I know. So much conflicting info. And I don’t claim to have the hard science on what is technically “healthiest.” I do know that I don’t think veganism is the most effective route for those interested in both health and looking super lean/toned/fit. I know it’s possible (see: vegan bodybuilders), but it’s a lot harder. I don’t think meat is necessary for health though. I think folks that are vegan + eggs, and MAYBE some lean fish are probably doing “best.” But I’m not going to abandon my political and ethical commitments to veganism for that. I also think that, from experience, cutting out gluten is in no way a bad thing. The anti-grain phenomenon, however, confuses me. I don’t eat a ton of grains, but I think oats, brown rice, and quinoa are super good for you! (Especially quinoa if you’re veg). Anyway, that’s a lot of incoherent rambling, but ultimately, we have to do what works for us as individuals. Cleanses are AWESOME for cutting addictions (I still like sweet things, but feel TERRIBLE if I have regular refined sugar, so stick to stevia, agave (very moderate amounts), and dates), but as much as I loved my CLEAN program, I just want to be able to live life and eat what makes me feel good, and, yes, what makes me look ways that I’d like to look, and following a strict CLEAN ™ diet (no tomatoes? no sweet potatoes? no bananas?!??!?!?!) doesn’t necessarily offer that. Blah. So many thoughts. In solidarity on the diet/lifestyle struggle….

  2. aratota says:

    I love this post! I was LITERALLY chowing a PB & J sandwich while I read this and was like uhhhhh “eating peanut butter like it’s going out of style”? Yup. Guilty. But only the organic, sugar/salt free variety! Haha. Had NO IDEA about raw nuts vs. roasted…I feel so enlightened!

  3. Jessica @ Chockohlawtay says:

    Hey Raechel! I basically just went through your entire blog and absolutely love it :) This sounds like such a good nut butter, I love the maple extract rather than maple syrup since I’m trying to cut down on my sugar intake. I muuussst make this!

    • raechel says:

      Thank you so much, Jessica! I notice that you use extracts a lot too (I’ve yet to find butter extract, but that sounds so amazing!). It’s such a nice way to add flavor with less sugar! : )

      Yay for new blog friendsies. ; )

  4. playinginharmony says:

    I didn’t read every comment, so not sure it this was stated, but I wanted to add my key reason for not eating PB. The mold that grows on peanuts contains a toxin called “aflatoxin,” which is highly carcinogenic. You can use Wild Amazonian Peanut Butter, as these nuts are the only one that do not contain the toxin. You can buy it online on several of the popular raw food sites. Also, if you’re looking for an inexpensive almond butter try Trader Joe’s. I get it for about $4 a jar, which I believe is about 16 oz. But for sure don’t overeat on any nut butter! Nuts are heavy, dry, acidic, and therefor, obstructive at a cellular level. An occasional treat, friends, not a main course! Also, be sure not to miscombine, nuts only digest well with bananas and veggies!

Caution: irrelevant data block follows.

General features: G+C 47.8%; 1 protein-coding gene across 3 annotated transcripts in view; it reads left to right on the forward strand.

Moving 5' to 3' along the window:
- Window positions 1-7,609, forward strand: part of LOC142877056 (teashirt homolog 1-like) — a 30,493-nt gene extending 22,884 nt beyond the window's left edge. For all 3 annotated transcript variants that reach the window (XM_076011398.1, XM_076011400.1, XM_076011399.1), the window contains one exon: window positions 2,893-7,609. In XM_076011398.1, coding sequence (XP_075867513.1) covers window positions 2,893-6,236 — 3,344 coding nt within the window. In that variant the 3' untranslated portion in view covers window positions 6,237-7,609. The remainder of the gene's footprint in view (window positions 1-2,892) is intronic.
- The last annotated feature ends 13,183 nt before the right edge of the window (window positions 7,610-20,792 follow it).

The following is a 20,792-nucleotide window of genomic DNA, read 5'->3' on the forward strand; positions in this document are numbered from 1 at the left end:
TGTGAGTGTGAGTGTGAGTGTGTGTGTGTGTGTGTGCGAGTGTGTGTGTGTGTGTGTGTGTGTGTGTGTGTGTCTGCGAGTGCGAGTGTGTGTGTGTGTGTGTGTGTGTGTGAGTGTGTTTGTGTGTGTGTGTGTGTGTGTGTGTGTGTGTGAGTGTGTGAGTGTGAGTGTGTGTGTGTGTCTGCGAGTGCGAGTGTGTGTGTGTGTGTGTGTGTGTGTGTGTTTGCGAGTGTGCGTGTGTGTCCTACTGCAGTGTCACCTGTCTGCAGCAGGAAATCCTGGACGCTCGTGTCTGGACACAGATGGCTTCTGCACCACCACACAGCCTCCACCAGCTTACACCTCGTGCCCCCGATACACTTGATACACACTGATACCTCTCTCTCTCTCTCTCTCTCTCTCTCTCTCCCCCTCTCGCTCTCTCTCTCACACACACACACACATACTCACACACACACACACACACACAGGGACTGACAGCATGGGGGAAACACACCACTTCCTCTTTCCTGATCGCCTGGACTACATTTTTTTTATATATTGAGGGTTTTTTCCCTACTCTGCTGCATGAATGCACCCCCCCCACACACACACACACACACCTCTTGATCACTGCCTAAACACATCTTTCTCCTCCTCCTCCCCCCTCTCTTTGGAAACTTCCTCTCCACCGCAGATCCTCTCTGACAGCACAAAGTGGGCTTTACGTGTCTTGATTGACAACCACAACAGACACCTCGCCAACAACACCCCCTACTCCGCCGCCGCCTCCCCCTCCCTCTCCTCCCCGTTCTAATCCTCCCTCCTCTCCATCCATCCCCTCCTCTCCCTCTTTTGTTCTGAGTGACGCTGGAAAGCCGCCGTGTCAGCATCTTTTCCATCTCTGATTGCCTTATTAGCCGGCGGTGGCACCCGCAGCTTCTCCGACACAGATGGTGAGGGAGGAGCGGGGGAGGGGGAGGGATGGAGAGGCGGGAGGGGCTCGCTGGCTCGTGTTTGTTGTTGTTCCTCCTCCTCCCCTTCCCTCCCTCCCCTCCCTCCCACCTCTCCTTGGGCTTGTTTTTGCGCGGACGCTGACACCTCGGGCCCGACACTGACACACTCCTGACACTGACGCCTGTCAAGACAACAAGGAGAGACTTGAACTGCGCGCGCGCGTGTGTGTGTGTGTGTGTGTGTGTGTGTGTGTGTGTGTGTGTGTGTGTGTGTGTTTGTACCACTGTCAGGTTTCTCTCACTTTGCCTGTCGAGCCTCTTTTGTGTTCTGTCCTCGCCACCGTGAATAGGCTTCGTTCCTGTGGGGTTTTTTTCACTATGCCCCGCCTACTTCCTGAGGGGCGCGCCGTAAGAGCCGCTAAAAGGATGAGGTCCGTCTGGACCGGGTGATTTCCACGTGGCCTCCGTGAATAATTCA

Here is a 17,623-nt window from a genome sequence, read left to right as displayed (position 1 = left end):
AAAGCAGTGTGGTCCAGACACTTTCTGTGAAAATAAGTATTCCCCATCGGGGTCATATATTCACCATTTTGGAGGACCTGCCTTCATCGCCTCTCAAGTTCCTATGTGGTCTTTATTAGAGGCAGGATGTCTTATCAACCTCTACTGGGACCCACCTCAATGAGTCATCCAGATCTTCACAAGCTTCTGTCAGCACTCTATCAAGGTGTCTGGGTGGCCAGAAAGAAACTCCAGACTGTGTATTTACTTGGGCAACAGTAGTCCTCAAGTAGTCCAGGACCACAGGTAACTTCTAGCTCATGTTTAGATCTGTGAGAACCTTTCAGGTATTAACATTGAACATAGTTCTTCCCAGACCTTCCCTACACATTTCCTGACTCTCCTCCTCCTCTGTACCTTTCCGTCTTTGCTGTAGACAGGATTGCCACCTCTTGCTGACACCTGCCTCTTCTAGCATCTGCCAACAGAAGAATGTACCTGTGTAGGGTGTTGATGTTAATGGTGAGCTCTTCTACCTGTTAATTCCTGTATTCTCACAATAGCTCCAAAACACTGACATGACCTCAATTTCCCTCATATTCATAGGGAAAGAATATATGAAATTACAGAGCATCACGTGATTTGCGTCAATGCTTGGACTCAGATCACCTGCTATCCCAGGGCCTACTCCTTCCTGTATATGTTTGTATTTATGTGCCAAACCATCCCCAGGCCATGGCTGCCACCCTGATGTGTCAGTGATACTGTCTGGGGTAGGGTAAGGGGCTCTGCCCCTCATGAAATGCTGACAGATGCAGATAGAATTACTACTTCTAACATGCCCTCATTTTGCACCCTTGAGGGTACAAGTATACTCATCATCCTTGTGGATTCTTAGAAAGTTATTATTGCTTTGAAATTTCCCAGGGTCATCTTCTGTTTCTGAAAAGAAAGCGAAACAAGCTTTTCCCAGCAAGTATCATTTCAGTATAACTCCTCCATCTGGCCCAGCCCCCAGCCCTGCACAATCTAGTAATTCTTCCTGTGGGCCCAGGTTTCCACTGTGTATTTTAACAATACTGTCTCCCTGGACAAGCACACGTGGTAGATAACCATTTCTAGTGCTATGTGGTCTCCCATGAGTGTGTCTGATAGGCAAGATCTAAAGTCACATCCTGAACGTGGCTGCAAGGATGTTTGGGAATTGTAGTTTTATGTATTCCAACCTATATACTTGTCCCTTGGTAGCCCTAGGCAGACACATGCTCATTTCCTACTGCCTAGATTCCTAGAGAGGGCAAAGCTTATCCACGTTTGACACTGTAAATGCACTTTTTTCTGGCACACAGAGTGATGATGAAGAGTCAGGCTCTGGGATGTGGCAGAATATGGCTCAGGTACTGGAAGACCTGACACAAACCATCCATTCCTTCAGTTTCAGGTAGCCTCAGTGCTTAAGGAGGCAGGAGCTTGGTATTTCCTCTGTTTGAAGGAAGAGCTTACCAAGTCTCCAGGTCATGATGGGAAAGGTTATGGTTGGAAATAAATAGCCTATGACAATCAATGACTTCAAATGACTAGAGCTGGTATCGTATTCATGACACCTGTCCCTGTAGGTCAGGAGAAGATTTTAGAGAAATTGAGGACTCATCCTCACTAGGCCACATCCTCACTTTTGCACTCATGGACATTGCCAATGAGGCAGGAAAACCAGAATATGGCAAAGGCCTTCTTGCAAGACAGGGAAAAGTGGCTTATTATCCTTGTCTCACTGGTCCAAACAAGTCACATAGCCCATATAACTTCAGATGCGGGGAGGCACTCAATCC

• raechel @the rebel grrl kitchen says:

      Hi! Thank you for this comment! I was kind of an almond butter adict until I started a no-nut cleanse, which I’m on now. It’s good to know I can live without it. : ) But when I *do* want a treat, I’m curious where you read that nuts combine well with bananas? That’s my favorite way to have them, but I thought it was a big no-no!?

  5. FoodFeud says:

    Love the idea of adding almond milk to the nut butter!! I ought to make my own more often, as it is pretty expensive, unless I can make it to Trader Joe’s. I almost never eat peanut butter anymore, but I was at my folks’ the other day and it’s all they had and I was just so uncomfortable with eating that hydrogenated oils and sugars and salt…but I did anyway, cuz I was hungry :(

  6. Kari @ bite-sized thoughts says:

    I have been meaning to make this lightened up almond butter for ages – thanks for the reminder :) I do love almond butter but go through stages a little bit, perhaps because I eat a lot and then need a break (moderation would be helpful!). Mind you, my breaks usually see me go to peanut butter (the 100% nut kind) or tahini, so it’s kind of just a rotating preference across those 3.

  7. candyroots says:

    This is an awesome idea! So excited to try it out… :D I was just wondering how long it would keep for in the fridge? I make my own nut butters, but this is genius – also do you soak your almonds first? thanks!

    • raechel @the rebel grrrl kitchen says:

      Truthfully, this recipe lasted me just under a week, so I’m not sure if it would be good much longer than that!

      I didn’t soak these almonds, but I think soaking is always the best option in terms of the bodies ability to digest the nuts….You may want to use less almond milk, because the soaking will probably provide more liquid. I’d love to know how it turns out for you!

  8. Courtney says:

    I love your blog–I am exploring all of your old posts! This recipe looks great. But I think you may be mistaken…peanut butter is actually lower in calories and fat than almond butter, not the other way around. Still love them both, though!